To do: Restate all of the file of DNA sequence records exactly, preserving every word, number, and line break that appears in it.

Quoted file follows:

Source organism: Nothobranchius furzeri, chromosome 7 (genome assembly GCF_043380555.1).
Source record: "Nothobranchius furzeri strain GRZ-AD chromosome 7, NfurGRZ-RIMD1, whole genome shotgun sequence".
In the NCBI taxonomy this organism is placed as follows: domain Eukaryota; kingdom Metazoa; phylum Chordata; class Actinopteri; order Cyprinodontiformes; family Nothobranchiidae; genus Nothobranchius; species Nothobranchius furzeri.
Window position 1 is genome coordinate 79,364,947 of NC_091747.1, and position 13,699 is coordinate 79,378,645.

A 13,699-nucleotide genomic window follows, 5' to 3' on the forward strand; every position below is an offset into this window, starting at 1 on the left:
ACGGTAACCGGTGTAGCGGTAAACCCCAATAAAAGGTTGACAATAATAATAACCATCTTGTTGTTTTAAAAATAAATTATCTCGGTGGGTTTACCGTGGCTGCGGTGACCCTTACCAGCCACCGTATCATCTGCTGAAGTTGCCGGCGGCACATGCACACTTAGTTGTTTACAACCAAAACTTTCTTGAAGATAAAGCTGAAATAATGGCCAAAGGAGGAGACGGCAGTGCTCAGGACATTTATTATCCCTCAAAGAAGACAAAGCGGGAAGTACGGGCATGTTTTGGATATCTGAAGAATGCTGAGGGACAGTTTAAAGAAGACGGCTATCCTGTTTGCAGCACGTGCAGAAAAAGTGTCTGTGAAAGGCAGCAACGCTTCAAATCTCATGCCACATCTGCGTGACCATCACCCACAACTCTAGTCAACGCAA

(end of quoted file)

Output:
Source organism: Nothobranchius furzeri, chromosome 7 (genome assembly GCF_043380555.1).
Source record: "Nothobranchius furzeri strain GRZ-AD chromosome 7, NfurGRZ-RIMD1, whole genome shotgun sequence".
In the NCBI taxonomy this organism is placed as follows: domain Eukaryota; kingdom Metazoa; phylum Chordata; class Actinopteri; order Cyprinodontiformes; family Nothobranchiidae; genus Nothobranchius; species Nothobranchius furzeri.
Window position 1 is genome coordinate 79,364,947 of NC_091747.1, and position 13,699 is coordinate 79,378,645.

A 13,699-nucleotide genomic window follows, 5' to 3' on the forward strand; every position below is an offset into this window, starting at 1 on the left:
ACGGTAACCGGTGTAGCGGTAAACCCCAATAAAAGGTTGACAATAATAATAACCATCTTGTTGTTTTAAAAATAAATTATCTCGGTGGGTTTACCGTGGCTGCGGTGACCCTTACCAGCCACCGTATCATCTGCTGAAGTTGCCGGCGGCACATGCACACTTAGTTGTTTACAACCAAAACTTTCTTGAAGATAAAGCTGAAATAATGGCCAAAGGAGGAGACGGCAGTGCTCAGGACATTTATTATCCCTCAAAGAAGACAAAGCGGGAAGTACGGGCATGTTTTGGATATCTGAAGAATGCTGAGGGACAGTTTAAAGAAGACGGCTATCCTGTTTGCAGCACGTGCAGAAAAAGTGTCTGTGAAAGGCAGCAACGCTTCAAATCTCATGCCACATCTGCGTGACCATCACCCACAACTCTAGTCAACGCAA